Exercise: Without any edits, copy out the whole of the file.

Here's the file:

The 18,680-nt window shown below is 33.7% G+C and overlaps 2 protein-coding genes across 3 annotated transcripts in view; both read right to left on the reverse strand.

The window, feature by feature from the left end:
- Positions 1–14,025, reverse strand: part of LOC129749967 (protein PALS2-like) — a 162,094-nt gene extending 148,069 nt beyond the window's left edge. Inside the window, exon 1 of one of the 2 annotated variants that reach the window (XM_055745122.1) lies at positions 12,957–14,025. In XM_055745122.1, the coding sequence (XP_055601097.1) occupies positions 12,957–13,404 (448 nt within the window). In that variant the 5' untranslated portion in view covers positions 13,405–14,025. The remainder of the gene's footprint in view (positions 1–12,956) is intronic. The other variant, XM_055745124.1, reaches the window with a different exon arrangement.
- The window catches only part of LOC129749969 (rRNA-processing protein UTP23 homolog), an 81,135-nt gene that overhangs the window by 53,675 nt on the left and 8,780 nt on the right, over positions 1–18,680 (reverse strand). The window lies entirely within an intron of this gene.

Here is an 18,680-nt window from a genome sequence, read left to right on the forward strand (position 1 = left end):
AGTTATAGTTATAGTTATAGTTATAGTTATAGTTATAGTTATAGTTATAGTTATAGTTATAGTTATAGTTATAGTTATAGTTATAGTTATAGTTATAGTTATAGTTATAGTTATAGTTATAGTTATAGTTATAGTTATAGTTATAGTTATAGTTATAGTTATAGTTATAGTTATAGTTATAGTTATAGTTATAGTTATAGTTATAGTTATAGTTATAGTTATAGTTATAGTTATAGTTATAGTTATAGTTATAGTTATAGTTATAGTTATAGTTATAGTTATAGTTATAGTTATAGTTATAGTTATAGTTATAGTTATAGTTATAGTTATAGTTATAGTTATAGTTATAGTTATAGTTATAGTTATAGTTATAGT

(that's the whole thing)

The 18,680-nt window shown below is 33.7% G+C and overlaps 2 protein-coding genes across 3 annotated transcripts in view; both read right to left on the reverse strand.

The window, feature by feature from the left end:
- Positions 1–14,025, reverse strand: part of LOC129749967 (protein PALS2-like) — a 162,094-nt gene extending 148,069 nt beyond the window's left edge. Inside the window, exon 1 of one of the 2 annotated variants that reach the window (XM_055745122.1) lies at positions 12,957–14,025. In XM_055745122.1, the coding sequence (XP_055601097.1) occupies positions 12,957–13,404 (448 nt within the window). In that variant the 5' untranslated portion in view covers positions 13,405–14,025. The remainder of the gene's footprint in view (positions 1–12,956) is intronic. The other variant, XM_055745124.1, reaches the window with a different exon arrangement.
- The window catches only part of LOC129749969 (rRNA-processing protein UTP23 homolog), an 81,135-nt gene that overhangs the window by 53,675 nt on the left and 8,780 nt on the right, over positions 1–18,680 (reverse strand). The window lies entirely within an intron of this gene.

Here is an 18,680-nt window from a genome sequence, read left to right on the forward strand (position 1 = left end):
AGTTATAGTTATAGTTATAGTTATAGTTATAGTTATAGTTATAGTTATAGTTATAGTTATAGTTATAGTTATAGTTATAGTTATAGTTATAGTTATAGTTATAGTTATAGTTATAGTTATAGTTATAGTTATAGTTATAGTTATAGTTATAGTTATAGTTATAGTTATAGTTATAGTTATAGTTATAGTTATAGTTATAGTTATAGTTATAGTTATAGTTATAGTTATAGTTATAGTTATAGTTATAGTTATAGTTATAGTTATAGTTATAGTTATAGTTATAGTTATAGTTATAGTTATAGTTATAGTTATAGTTATAGTTATAGTTATAGTTATAGTTATAGTTATAGTTATAGTTATAGTTATAGTTATAGT